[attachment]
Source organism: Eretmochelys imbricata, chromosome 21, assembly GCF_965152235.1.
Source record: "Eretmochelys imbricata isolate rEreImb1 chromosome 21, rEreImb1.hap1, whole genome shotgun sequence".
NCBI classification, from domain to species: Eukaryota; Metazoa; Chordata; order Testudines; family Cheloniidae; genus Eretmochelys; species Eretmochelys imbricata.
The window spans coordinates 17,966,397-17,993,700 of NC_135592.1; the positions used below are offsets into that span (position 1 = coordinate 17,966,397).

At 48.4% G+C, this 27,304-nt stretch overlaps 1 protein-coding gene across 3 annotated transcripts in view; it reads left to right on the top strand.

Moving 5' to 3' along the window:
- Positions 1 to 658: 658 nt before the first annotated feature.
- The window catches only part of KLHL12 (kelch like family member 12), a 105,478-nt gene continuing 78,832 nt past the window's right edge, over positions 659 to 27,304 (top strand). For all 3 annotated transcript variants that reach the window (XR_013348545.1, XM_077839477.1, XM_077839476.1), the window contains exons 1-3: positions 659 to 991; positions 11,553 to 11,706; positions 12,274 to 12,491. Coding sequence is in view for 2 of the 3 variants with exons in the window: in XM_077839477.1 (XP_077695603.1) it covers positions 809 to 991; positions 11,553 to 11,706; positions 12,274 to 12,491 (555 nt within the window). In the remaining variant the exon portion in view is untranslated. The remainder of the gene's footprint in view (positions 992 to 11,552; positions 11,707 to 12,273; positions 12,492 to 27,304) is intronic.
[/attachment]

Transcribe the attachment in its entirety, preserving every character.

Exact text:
Source organism: Eretmochelys imbricata, chromosome 21, assembly GCF_965152235.1.
Source record: "Eretmochelys imbricata isolate rEreImb1 chromosome 21, rEreImb1.hap1, whole genome shotgun sequence".
NCBI classification, from domain to species: Eukaryota; Metazoa; Chordata; order Testudines; family Cheloniidae; genus Eretmochelys; species Eretmochelys imbricata.
The window spans coordinates 17,966,397-17,993,700 of NC_135592.1; the positions used below are offsets into that span (position 1 = coordinate 17,966,397).

At 48.4% G+C, this 27,304-nt stretch overlaps 1 protein-coding gene across 3 annotated transcripts in view; it reads left to right on the top strand.

Moving 5' to 3' along the window:
- Positions 1 to 658: 658 nt before the first annotated feature.
- The window catches only part of KLHL12 (kelch like family member 12), a 105,478-nt gene continuing 78,832 nt past the window's right edge, over positions 659 to 27,304 (top strand). For all 3 annotated transcript variants that reach the window (XR_013348545.1, XM_077839477.1, XM_077839476.1), the window contains exons 1-3: positions 659 to 991; positions 11,553 to 11,706; positions 12,274 to 12,491. Coding sequence is in view for 2 of the 3 variants with exons in the window: in XM_077839477.1 (XP_077695603.1) it covers positions 809 to 991; positions 11,553 to 11,706; positions 12,274 to 12,491 (555 nt within the window). In the remaining variant the exon portion in view is untranslated. The remainder of the gene's footprint in view (positions 992 to 11,552; positions 11,707 to 12,273; positions 12,492 to 27,304) is intronic.